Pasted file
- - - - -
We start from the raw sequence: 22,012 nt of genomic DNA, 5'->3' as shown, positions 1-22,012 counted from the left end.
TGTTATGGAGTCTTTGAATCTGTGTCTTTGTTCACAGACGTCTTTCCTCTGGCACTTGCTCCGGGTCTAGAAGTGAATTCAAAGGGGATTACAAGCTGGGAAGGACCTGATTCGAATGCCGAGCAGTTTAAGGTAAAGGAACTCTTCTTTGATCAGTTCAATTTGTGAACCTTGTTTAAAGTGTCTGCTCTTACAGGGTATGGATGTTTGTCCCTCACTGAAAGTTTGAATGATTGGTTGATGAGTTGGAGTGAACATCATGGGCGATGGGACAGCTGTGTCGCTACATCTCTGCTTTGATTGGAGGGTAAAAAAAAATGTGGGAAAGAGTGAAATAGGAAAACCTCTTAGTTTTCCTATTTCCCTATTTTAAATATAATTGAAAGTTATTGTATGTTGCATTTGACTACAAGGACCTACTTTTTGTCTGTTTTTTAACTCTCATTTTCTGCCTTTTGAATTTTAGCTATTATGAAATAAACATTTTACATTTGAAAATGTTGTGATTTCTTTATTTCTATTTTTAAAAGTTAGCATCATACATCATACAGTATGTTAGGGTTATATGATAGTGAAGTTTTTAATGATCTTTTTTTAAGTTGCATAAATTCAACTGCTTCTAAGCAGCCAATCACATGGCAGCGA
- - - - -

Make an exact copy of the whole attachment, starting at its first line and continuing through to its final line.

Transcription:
We start from the raw sequence: 22,012 nt of genomic DNA, 5'->3' as shown, positions 1-22,012 counted from the left end.
TGTTATGGAGTCTTTGAATCTGTGTCTTTGTTCACAGACGTCTTTCCTCTGGCACTTGCTCCGGGTCTAGAAGTGAATTCAAAGGGGATTACAAGCTGGGAAGGACCTGATTCGAATGCCGAGCAGTTTAAGGTAAAGGAACTCTTCTTTGATCAGTTCAATTTGTGAACCTTGTTTAAAGTGTCTGCTCTTACAGGGTATGGATGTTTGTCCCTCACTGAAAGTTTGAATGATTGGTTGATGAGTTGGAGTGAACATCATGGGCGATGGGACAGCTGTGTCGCTACATCTCTGCTTTGATTGGAGGGTAAAAAAAAATGTGGGAAAGAGTGAAATAGGAAAACCTCTTAGTTTTCCTATTTCCCTATTTTAAATATAATTGAAAGTTATTGTATGTTGCATTTGACTACAAGGACCTACTTTTTGTCTGTTTTTTAACTCTCATTTTCTGCCTTTTGAATTTTAGCTATTATGAAATAAACATTTTACATTTGAAAATGTTGTGATTTCTTTATTTCTATTTTTAAAAGTTAGCATCATACATCATACAGTATGTTAGGGTTATATGATAGTGAAGTTTTTAATGATCTTTTTTTAAGTTGCATAAATTCAACTGCTTCTAAGCAGCCAATCACATGGCAGCGA